"The Chaser" employs what's called situational irony. This is a situation where actions have an effect that is the exact opposite of what was intended. Alan wants to buy a love potion but will almost certainly end up returning to buy poison to kill his future wife when he gets tired of her constant, unwavering attention.
Another example of irony comes in the huge disparity in cost between the love potion and the poison, the "chaser" of the title. One would think that love would be much more precious, more valuable. And yet the love potion costs only a dollar, whereas the poison will set Alan back a cool five thousand dollars.
Then we have an example of verbal irony. When the old man says "Please a customer with one article, and he will come back when he needs another," he sounds ever so kindly and helpful. Yet in actual fact he's subtly hinting at the sinister nature of his business.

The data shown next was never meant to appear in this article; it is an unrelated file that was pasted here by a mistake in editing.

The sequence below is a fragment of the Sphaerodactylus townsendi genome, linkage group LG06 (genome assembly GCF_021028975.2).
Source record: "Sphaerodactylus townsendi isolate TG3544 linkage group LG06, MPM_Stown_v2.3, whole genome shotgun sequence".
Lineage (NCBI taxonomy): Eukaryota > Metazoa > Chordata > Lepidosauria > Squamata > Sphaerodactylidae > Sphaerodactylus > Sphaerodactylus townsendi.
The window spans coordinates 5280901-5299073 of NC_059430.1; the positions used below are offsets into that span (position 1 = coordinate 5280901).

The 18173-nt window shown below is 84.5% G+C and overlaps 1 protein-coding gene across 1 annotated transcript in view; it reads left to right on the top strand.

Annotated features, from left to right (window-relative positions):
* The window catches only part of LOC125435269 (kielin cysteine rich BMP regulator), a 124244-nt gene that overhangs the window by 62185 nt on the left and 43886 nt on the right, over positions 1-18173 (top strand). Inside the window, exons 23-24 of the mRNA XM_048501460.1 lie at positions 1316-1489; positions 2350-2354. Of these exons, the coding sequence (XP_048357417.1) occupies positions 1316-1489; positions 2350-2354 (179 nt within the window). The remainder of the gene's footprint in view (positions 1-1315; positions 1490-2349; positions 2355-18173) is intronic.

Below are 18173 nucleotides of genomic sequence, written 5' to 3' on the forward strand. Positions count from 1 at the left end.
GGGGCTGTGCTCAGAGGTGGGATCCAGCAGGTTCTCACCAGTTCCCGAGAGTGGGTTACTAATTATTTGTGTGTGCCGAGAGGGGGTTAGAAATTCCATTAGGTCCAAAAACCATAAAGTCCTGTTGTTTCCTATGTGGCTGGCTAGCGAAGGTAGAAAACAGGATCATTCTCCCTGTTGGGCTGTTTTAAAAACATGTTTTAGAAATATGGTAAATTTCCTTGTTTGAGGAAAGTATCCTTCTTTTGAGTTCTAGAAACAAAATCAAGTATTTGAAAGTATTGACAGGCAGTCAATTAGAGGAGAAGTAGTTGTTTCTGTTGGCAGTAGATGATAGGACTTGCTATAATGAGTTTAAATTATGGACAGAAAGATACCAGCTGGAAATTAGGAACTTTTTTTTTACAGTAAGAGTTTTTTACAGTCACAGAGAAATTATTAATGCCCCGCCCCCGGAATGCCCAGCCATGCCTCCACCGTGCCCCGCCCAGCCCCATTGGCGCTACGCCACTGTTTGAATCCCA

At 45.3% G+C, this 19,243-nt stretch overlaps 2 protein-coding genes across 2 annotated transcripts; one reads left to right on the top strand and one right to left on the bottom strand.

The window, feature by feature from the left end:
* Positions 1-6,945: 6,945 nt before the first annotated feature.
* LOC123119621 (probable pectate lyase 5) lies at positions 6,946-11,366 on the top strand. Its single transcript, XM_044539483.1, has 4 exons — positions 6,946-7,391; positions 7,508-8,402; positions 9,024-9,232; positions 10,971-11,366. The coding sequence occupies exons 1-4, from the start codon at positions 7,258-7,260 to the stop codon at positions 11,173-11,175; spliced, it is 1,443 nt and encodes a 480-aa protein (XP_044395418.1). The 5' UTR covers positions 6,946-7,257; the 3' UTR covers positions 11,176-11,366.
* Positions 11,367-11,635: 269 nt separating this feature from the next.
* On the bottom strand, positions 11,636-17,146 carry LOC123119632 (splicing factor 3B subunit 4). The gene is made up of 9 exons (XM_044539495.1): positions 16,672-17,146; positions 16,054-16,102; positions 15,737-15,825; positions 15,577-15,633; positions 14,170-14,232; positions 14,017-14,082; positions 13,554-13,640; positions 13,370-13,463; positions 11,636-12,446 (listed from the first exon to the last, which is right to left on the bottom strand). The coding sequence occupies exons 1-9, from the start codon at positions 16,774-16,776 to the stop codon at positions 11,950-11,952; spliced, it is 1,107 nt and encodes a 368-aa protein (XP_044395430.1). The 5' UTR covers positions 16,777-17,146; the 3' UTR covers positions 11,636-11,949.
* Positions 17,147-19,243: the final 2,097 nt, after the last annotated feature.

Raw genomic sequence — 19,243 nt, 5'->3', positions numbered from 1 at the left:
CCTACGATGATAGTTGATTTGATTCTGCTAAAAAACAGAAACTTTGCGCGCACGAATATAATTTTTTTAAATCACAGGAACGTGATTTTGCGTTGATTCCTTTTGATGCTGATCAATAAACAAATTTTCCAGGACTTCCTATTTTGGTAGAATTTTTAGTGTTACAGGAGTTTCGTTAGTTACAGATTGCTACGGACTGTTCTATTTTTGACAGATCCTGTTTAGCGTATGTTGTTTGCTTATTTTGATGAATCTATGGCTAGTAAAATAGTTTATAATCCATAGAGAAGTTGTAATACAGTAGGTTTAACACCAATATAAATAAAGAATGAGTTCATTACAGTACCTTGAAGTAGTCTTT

Finally, there's dramatic irony, where we know something one of the characters doesn't. We sense that when the old man tells Alan how his future wife "will never allow you to tire, to sit in a draught, to neglect your food" that this is something that he'll soon grow weary of. Hence the old man is able to assert, with complete confidence, that his customers will always come back to buy some "life-cleaner."